This exhibit is now closed.
The human skeleton is an adaptable and remarkable structure that sustains us everyday. Without it, we cannot survive. Our bones are our foundation; they create blood cells, allow our bodies to move, and store nutrients and minerals. They are also susceptible to disease, adapt remarkably well to forced cultural modifications, and manifest unusual, but naturally occurring, abnormalities. The unique role of bones in the body can inform scientists about a person’s life long after that individual passes away.
In the new exhibit, Strange Bones: Curiosities of the Human Skeleton, curator Tori Randall focuses on the many different, strange, and curious things that happen to our skeletons throughout the course of our lives. Visitors can view specimens that evidence dwarfism, the fusion of fractured bones as the result of abnormal healing, the effects of diseases such as scurvy and syphilis, and culturally motivated modifications such as foot-binding and neck rings. For example, a female nicknamed “MOP woman” evidences the onset of Myositis Ossificans Progressiva (MOP), a hereditary disease that prevents movement because the connective tissues, such as liga- ments and tendons, become as dense and rigid as the bones themselves. Another fascinating example from Peru: an elongated skull resulted from tightly wrapping the head as the infant’s skull solidified to underscore the individual’s elite status.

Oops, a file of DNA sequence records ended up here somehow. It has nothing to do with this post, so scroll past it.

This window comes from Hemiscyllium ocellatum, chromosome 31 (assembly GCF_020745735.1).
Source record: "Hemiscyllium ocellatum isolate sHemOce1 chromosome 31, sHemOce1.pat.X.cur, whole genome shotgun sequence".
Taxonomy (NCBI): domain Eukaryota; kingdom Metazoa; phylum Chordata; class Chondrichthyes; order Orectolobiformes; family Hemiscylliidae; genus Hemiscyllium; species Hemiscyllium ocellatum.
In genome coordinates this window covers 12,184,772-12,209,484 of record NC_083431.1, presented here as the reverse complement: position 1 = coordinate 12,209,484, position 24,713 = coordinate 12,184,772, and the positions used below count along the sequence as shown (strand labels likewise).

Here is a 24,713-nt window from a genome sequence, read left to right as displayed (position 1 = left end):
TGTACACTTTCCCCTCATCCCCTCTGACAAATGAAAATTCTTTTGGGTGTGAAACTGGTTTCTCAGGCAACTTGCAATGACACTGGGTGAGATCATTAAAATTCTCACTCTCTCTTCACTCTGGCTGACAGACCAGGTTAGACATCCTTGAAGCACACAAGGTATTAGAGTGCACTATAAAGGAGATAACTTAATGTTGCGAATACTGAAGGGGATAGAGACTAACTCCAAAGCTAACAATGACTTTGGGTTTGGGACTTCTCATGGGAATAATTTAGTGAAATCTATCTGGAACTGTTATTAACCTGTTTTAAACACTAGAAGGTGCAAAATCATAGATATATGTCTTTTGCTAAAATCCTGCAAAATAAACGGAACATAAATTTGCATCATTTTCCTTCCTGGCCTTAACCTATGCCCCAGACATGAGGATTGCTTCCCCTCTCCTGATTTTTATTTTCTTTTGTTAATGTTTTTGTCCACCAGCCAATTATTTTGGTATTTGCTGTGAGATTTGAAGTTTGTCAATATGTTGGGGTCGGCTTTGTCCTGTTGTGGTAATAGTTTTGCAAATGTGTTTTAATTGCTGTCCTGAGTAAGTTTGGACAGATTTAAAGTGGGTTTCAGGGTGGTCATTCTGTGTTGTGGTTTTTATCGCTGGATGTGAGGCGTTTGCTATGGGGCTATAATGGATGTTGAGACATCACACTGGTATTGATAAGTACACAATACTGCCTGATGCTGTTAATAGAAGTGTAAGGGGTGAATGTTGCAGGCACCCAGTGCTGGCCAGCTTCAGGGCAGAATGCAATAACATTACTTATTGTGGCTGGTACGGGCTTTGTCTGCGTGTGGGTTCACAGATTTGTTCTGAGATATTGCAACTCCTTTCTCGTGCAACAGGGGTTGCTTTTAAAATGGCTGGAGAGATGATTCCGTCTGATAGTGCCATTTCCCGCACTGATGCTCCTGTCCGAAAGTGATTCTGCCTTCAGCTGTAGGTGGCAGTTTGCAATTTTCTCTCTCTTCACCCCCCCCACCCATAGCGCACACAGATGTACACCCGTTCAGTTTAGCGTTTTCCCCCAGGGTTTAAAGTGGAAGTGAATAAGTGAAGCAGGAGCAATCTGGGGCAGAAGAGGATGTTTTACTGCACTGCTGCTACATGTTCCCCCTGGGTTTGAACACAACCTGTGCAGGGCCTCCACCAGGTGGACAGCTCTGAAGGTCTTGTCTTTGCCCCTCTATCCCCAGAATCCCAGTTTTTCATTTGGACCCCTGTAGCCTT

From the sometimes surprising cultural modifications humans impose on their own bodies to the natural existence of extra digits and even the sometimes gruesome effects of disfiguring diseases, visitors will no doubt enjoy seeing firsthand and learning about such Strange Bones.
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